RIGA - So far, the Latvian services have not received any information about any Latvian nationals injured in the earthquakes in Japan on Monday, the Foreign Ministry told LETA.
One person contacted the Consular Department of the Ministry and informed that they were in the danger zone at the time of the earthquake and were currently on their way to a safer place. No other calls or requests for assistance have been received.
The death toll from Monday's earthquakes in Japan has risen to at least 48 people, local authorities said on Tuesday.
Japanese media report tens of thousands of destroyed homes and vehicles. In some areas, authorities have urged people not to stay in their homes because of the impossibility of immediately assessing the damage and the possibility of another strong earthquake.
The highest number of casualties has been recorded in Ishikawa Prefecture.
The Japan Meteorological Agency said on Tuesday that 155 earthquakes had been recorded in the country since Monday, with the strongest measuring 7.6 and six magnitudes. Most of the earthquakes were at least magnitude three. Although the intensity of the earthquakes has gradually decreased, six strong earthquakes were also recorded on Tuesday.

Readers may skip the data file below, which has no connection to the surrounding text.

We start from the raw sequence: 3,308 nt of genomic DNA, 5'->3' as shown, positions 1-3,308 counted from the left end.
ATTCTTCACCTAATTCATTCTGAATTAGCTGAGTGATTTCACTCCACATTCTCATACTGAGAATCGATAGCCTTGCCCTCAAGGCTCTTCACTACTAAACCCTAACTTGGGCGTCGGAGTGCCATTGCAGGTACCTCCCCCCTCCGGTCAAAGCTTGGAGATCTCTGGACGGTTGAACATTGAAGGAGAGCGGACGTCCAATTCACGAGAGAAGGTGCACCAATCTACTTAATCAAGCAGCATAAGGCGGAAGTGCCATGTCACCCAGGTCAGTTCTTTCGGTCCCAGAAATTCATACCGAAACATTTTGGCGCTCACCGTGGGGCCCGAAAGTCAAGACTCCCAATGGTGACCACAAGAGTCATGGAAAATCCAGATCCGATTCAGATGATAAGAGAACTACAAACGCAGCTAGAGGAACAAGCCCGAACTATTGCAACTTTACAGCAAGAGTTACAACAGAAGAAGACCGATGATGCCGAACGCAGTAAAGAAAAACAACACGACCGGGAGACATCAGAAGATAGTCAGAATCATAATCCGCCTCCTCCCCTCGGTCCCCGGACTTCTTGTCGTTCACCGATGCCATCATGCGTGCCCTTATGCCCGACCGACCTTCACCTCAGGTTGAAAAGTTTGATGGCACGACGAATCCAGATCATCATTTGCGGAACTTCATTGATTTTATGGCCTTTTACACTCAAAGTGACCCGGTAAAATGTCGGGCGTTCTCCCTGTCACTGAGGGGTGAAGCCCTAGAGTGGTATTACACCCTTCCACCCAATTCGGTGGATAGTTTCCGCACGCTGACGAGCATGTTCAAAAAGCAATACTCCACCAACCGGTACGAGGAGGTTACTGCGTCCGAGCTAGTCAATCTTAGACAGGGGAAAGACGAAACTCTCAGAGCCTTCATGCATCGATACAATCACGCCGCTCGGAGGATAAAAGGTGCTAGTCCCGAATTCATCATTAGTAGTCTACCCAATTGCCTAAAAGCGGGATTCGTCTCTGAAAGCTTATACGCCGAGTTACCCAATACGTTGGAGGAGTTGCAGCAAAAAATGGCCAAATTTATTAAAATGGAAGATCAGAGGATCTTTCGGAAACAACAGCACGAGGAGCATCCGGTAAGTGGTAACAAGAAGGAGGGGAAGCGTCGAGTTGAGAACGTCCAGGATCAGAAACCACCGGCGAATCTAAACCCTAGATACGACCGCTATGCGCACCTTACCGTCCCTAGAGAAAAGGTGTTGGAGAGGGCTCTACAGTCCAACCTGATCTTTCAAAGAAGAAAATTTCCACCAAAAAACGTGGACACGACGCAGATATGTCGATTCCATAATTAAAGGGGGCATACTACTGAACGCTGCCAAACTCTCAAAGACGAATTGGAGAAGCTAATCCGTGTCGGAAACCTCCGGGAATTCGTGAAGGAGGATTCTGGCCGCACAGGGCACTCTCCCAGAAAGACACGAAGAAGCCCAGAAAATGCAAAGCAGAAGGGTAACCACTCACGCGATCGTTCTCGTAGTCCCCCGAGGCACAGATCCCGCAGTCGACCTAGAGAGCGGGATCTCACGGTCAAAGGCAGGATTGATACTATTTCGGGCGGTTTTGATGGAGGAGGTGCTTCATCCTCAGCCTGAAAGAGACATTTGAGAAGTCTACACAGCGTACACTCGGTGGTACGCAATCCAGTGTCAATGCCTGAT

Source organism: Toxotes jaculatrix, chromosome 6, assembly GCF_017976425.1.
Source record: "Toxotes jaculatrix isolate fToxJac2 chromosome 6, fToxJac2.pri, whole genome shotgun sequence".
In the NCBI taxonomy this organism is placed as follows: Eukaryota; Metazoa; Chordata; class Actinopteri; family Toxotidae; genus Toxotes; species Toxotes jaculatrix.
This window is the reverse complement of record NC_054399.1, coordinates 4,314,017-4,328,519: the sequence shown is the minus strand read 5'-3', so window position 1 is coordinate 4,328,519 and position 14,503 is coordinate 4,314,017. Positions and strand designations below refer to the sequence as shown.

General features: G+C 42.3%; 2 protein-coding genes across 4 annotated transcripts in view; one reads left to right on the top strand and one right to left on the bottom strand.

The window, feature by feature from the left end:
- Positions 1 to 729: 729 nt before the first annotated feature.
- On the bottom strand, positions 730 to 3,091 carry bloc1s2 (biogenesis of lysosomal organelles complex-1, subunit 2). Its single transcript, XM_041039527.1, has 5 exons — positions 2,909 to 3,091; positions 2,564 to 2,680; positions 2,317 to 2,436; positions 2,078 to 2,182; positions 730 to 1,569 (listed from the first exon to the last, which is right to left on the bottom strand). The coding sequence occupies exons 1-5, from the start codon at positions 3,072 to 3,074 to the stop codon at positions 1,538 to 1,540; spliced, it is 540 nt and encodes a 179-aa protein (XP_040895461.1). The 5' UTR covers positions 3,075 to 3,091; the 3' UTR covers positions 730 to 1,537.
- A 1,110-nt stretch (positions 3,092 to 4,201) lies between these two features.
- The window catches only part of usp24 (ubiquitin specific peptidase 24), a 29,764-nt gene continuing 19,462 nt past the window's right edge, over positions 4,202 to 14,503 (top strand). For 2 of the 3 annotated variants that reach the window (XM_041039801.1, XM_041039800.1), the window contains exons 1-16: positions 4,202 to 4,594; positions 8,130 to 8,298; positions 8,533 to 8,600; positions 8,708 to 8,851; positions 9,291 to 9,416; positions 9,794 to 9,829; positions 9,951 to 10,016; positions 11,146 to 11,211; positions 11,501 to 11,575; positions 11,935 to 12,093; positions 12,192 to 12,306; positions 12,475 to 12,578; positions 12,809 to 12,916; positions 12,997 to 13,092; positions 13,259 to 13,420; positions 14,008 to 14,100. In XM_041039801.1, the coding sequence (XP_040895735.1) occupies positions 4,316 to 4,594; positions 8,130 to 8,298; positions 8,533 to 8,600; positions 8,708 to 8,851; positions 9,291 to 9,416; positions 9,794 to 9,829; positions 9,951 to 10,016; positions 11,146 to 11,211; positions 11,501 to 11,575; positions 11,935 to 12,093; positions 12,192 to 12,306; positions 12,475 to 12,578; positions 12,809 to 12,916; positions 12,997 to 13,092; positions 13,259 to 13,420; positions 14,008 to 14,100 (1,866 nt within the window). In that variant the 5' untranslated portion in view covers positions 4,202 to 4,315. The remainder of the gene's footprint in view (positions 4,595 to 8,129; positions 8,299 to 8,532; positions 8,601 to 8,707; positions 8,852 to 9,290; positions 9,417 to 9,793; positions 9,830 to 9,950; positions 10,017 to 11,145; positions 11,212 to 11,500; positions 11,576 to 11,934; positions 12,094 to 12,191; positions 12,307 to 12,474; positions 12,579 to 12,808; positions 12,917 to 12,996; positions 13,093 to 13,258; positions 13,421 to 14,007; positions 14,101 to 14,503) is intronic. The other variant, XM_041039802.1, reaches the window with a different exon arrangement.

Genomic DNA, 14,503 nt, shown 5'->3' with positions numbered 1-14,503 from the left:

The earthquakes in Wajima triggered tsunami waves about 1.2 meters high, while waves less than 1 meter high were recorded elsewhere, according to the Japan Meteorological Agency. Dozens of buildings collapsed and thousands of households were left without electricity. Rail traffic was suspended and several highways were closed in the quake-hit region. Mobile phone communications were also disrupted and water pipes burst. Air traffic was also disrupted.